For family offices that want to invest into real estate, a partnership is an option worth considering. A family office real estate partnership is a private investment club that focuses on either U.S. properties or exclusively foreign commercial real estate. These clubs are designed for family offices that see real estate investment as an appealing opportunity but otherwise don’t have the required expertise to navigate these waters. The club is usually uniquely structured as a direct, deal-by-deal club that provides a highly aligned solution for private capital.
The greatest opportunities in real estate are often deals that are off-market or require investors to move quickly and, in some cases, purchase with all cash. By being a part of a co-investment club, family offices are better able to move on these opportunities, all while decreasing the risk through diversification of each family’s contribution.
Who’s In The Club?
Think of it like an outsourced team for a family office to tap into — a kind of multifamily office for real estate investing. A family office can co-invest together in deals identified by a main member, who also typically takes on all the “dirty work” of transaction sourcing and execution while still allowing and empowering the families to make key decisions around each property deal. A real estate co-investment partnership club is typically created to bypass fees, recognizing that family offices often have difficulty in finding direct deals on their own. A group typically consists of 15-18 families.
Know The Risks
One risk is when people talk about real estate as a bond substitute. Of course the dividend stream from property looks a lot like a bond, and in the global quest for yield, it feels good to get a 3%, 4% or 5% income stream from a building with a dollop of inflation protection on top. But buildings are not bonds, and treating them as such can mask some critical risks. They have embedded obsolescence, for one, and are a depreciating capital asset. They are generally leveraged, for another. And let’s also not forget that a lot of families are focused on assets like hotels, care homes and student housing — all of which have significant operating leverage embedded in the real estate and start to serve less and less the function in the portfolio that investors think they do.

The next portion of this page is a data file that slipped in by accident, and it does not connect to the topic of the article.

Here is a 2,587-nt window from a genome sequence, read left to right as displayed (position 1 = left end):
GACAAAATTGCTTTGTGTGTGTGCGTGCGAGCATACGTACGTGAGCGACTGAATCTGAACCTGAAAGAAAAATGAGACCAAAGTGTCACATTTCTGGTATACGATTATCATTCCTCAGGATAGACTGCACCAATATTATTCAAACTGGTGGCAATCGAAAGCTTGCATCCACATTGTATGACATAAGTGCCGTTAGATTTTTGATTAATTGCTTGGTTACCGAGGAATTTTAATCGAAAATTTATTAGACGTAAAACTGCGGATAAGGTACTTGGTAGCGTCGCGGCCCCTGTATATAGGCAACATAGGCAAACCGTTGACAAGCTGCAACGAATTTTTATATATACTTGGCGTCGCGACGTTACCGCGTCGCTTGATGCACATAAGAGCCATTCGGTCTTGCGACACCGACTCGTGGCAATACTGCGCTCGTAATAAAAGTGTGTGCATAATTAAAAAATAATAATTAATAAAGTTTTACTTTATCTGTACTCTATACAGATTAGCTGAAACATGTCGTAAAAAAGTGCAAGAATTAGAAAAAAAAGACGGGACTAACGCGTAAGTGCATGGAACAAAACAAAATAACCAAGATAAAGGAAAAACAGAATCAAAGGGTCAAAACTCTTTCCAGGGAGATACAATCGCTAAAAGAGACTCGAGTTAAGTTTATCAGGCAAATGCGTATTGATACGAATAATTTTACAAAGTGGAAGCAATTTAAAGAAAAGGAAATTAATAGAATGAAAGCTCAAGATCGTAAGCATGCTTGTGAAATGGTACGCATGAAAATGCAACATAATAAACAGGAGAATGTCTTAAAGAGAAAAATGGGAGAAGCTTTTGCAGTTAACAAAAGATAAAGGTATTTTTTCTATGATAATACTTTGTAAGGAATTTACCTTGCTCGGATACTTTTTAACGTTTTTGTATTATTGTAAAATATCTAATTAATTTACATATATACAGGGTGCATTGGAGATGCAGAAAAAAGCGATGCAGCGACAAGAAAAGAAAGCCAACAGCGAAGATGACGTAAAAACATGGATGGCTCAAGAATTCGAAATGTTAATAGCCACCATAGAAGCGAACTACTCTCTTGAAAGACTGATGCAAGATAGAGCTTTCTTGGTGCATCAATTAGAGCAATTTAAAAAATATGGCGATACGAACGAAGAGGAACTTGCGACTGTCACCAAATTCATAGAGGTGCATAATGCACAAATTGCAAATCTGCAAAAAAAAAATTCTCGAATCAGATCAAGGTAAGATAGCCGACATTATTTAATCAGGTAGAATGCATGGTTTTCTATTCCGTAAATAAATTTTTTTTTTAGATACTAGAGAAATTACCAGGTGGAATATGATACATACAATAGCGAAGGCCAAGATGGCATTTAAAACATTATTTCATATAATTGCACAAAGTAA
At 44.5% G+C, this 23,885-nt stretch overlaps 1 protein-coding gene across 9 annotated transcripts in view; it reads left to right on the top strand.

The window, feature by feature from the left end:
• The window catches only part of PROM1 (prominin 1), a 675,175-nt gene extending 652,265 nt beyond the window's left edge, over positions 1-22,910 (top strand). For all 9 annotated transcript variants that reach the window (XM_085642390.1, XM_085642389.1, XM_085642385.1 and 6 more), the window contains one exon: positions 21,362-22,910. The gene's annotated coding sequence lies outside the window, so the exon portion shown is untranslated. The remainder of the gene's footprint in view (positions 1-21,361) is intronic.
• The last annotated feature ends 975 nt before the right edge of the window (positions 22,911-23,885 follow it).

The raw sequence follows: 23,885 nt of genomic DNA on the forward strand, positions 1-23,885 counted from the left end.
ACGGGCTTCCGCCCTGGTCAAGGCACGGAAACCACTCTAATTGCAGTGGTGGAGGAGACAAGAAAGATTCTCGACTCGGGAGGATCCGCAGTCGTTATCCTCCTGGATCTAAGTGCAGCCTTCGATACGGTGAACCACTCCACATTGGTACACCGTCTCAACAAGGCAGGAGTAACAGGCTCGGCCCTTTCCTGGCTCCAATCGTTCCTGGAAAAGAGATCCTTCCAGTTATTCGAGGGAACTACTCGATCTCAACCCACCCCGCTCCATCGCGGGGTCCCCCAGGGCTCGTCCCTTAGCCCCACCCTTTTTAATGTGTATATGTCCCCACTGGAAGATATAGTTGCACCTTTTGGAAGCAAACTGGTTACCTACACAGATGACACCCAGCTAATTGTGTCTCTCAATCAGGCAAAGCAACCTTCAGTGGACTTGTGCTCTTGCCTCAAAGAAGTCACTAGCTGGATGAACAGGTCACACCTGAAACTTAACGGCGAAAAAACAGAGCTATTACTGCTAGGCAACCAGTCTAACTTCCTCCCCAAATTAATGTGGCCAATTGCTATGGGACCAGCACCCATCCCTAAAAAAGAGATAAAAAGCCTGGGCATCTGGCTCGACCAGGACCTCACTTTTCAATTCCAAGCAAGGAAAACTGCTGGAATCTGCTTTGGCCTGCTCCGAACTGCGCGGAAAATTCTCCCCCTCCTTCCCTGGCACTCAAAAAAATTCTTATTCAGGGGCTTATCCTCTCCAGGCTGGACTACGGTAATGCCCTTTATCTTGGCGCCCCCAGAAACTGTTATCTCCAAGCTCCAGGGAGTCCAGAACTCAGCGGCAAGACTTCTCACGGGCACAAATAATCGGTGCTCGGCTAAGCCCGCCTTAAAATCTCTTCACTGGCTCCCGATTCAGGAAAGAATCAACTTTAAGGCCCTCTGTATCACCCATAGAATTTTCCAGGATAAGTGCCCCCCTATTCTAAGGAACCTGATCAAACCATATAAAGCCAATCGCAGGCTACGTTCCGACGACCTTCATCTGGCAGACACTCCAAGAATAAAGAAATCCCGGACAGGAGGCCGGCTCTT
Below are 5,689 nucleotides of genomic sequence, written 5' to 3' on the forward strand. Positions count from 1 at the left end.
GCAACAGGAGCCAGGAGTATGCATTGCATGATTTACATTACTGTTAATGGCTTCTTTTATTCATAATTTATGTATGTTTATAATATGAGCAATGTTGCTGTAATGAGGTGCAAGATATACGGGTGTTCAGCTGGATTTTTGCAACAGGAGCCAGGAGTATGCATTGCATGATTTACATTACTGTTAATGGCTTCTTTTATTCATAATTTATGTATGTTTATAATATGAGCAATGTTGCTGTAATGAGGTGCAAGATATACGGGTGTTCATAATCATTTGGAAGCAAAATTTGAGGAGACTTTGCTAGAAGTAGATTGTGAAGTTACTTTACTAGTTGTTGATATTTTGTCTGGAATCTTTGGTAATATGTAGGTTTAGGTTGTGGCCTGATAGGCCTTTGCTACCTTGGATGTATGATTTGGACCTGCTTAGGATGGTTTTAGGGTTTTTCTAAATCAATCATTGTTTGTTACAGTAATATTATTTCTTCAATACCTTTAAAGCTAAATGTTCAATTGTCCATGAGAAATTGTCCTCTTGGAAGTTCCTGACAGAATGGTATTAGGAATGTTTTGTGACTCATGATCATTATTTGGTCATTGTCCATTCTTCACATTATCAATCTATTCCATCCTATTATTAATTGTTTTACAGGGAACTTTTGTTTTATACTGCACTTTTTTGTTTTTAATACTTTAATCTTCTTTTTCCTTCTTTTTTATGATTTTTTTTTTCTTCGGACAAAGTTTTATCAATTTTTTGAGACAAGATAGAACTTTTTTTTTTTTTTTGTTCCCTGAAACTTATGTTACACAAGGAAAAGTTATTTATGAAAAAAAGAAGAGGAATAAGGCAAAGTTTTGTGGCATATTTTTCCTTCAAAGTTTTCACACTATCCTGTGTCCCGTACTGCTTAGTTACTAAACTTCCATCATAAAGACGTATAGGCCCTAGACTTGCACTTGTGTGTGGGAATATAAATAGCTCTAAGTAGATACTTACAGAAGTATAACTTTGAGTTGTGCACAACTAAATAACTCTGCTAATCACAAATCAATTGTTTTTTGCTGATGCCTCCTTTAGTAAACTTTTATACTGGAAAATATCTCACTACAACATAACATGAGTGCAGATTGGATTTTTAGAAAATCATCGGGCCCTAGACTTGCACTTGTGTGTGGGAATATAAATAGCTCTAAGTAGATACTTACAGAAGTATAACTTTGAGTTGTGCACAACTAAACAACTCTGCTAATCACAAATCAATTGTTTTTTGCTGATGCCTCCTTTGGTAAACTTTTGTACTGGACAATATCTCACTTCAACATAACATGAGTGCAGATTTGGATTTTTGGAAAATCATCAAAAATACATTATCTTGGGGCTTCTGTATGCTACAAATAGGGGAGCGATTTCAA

Best Practices For Co-Investment
For family offices that remain interested in co-investment partnerships, adhering to some best practices can make for a much smoother start.
It all comes down to deal flow and the number of deals that can be evaluated before moving forward. The first thing to remember is to not blindly take the first co-investment deal that crosses your desk. Think analytically from the top down, develop a framework for investing and then go out there and scour the market for the very best opportunity that fits your framework. Be thoughtfully proactive, not reactive.
Co-investments are very inefficient, complex and time-consuming. It’s not practically possible for most families to build a portfolio of co-investments across an operationally complicated asset class like real estate. To get scale, and indeed if the intention is to replace traditional fund investments, you need to link up with or create platforms. These enable you to do multiple deals and to diversify. Without such a template in place, co-investments could have only a marginal impact and may increase risk in the portfolio rather than decrease it.
There is a big difference between asset managers and risk managers. As family offices morph into the latter with increasing direct investments, the team they need becomes different, perhaps radically so. Hire new talent to pursue this new paradigm — and don’t be surprised when they cost a lot more than your existing team members. Step up and spend some of the savings from not investing in traditional funds to get the best investment talent out there.
The range of alternative collaboration models available is broadening. This moment in time is driving real innovation in the family office space.
Real estate has been one of the greatest generational wealth-building strategies in history. Like it is often said, you make money when you buy, and to buy right it comes down to market analysis, the price you can buy at and the long-term opportunity. Co-investment partnership clubs can help family offices tap into this complicated but fruitful asset.